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Starting in 1993, the Robert Salomon Morton Memorial Lecture has brought to campus a distinguished speaker each year to deliver the keynote Holocaust and Genocide Awareness Week talk. Morton lecturers have included scholars, authors, directors, lawyers, and activists. Videos of the entire series are part of the archival collection of the Holocaust Awareness Committee at Northeastern, and may be found here.

The Morton Lecture is sponsored by the Gustel and Ernst Giessen Morton Lecture Fund, the Gustel Cormann Giessen Memorial Fund, and the Robert S. Morton Lectures and Events Endowed Fund at Northeastern. The lectureship was created by Northeastern professor Bill Giessen.

History of the Robert Salomon Morton Memorial Lecture

Born in 1906 in Frankfurt am Main, Germany, Robert Salomon Morton was educated in the School of the Orthodox Synagogue, Kahal Adath Jeshurun. He was not only a witness to, but also the personal target of, Nazi persecution in the years leading up to World War II. A particularly harrowing experience in 1934 convinced him that he had no choice but to apply for immigration to the United States – a process that took three years, but finally resulted in his coming to Boston. For many years, he and his wife Sophie were caretakers of and caterers for the Hillel Foundation at Harvard University.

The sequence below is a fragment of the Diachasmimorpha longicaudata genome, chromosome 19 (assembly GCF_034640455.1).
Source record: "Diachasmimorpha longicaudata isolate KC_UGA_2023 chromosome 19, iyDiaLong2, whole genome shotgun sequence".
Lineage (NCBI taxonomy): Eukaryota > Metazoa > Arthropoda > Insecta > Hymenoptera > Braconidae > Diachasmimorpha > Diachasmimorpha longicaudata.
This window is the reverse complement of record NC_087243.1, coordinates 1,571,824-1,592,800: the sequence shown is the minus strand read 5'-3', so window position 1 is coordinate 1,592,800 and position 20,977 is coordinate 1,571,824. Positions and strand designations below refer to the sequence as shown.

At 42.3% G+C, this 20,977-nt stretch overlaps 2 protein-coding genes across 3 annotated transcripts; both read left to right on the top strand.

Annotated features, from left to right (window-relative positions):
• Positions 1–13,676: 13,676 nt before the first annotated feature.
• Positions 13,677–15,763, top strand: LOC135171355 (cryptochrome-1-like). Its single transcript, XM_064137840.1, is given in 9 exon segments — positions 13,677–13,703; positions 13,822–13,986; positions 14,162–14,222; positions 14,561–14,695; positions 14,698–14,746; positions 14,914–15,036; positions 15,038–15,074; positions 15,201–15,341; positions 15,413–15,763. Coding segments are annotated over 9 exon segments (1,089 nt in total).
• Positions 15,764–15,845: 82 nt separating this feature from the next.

It was during his time at Hillel that a chance meeting at a barbershop brought Morton together with Bill Giessen, then a postdoctoral fellow at the Massachusetts Institute of Technology. Giessen had grown up and was educated in Germany during and following the Nazi period. The long-time friendship and ongoing conversation that resulted from this meeting helped to foster a sense of discovery between the two men.

Northeastern University Professor Bill Giessen established the fund in honor of his friend, Robert Morton. Both men have since died, and the lectureship is maintained by both families in memory of their inspiring friendship.